It also pays to include others in this information that you’ve found. For example, if you are working on your genealogy project with your sister or aunt, when they see your family tree laid out, they may remember some additional information from the information that you have gathered. This information is important to gather.
"A Picture paints a thousand words!" This is certainly true when researching your family history.
Another path that you should go down with each of the people that you talk with is that of pictures. While you may not have a lot of photos yourself of your past generations, you probably have pictures of your parents and your grandparents that are treasured by you. You would never give up those pictures because they hold memories for you and the same holds true for others.
Let’s say that as you are talking to your mother about her family tree she realizes that she has some photos of her childhood and perhaps you would like to look at them? By doing this it can help you to ask questions and even learn more.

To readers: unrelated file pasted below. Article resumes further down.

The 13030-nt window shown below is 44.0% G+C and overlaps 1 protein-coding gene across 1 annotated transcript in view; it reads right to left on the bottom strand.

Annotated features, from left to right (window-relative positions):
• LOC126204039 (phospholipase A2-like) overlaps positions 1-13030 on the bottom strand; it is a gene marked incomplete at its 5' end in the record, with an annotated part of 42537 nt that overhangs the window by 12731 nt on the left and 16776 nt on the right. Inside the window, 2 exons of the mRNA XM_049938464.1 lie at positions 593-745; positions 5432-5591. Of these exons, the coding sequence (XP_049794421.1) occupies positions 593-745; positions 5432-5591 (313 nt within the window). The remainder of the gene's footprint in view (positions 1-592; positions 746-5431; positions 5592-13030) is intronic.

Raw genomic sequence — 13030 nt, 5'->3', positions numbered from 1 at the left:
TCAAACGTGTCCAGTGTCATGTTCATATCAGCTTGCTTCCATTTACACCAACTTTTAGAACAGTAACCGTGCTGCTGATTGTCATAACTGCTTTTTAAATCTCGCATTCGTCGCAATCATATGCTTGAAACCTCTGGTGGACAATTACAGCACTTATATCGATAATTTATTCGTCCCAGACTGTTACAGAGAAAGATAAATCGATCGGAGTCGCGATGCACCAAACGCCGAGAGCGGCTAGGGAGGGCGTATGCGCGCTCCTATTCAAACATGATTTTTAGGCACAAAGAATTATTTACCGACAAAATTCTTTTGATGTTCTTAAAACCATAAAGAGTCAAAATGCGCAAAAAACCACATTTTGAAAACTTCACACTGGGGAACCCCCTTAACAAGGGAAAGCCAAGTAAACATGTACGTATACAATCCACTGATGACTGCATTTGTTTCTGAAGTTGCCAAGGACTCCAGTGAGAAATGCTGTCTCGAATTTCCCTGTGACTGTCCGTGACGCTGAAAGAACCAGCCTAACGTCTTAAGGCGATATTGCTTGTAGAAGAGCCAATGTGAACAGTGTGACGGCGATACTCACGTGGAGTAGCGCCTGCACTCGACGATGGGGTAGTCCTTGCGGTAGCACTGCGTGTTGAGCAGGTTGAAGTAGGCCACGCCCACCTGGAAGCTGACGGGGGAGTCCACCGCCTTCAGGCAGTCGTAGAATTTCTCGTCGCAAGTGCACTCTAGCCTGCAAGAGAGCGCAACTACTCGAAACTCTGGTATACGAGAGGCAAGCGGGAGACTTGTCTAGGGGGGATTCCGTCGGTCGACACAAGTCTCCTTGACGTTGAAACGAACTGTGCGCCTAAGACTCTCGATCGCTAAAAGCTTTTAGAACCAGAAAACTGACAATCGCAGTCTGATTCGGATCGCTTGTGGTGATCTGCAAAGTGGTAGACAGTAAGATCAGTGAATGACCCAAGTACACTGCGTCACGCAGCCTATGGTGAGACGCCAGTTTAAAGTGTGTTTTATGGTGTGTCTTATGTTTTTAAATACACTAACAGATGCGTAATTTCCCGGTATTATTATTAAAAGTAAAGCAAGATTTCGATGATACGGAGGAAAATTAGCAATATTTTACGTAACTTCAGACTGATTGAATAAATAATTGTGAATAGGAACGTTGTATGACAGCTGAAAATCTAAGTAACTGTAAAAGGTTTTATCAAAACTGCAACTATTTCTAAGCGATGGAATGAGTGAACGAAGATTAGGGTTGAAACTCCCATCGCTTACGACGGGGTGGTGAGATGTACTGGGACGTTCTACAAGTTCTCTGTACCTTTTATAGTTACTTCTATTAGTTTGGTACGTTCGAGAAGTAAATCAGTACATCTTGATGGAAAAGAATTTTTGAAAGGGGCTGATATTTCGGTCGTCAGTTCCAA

While looking at the photos you may find a picture of someone you don’t know. A question gets you an answer and the end result is another name is filled in on your chart!
In addition to gathering people’s names and information, a genealogy project can also be benefited by having other information from the photos. You can learn what they are doing in the picture, where it was taken, perhaps what school it was from and even information about the ages of people in relation to others.
This information is easy to benefit from in a genealogy search. Make sure that you talk to every person that you have in your family about the photos that they may have. Or, even ask if their parents had photos that may be tucked away some place that you could look at. Even without first hand accounts from the people in your family can help you. A simple note on the back of the photo provides great information to you.
Photos are also prized possessions to use in creating your family tree, too. For example you can easily place these on your documentation to make names come to life.
The fact is that it’s essential for you to actually learn as much as you can through this process from those that are still alive.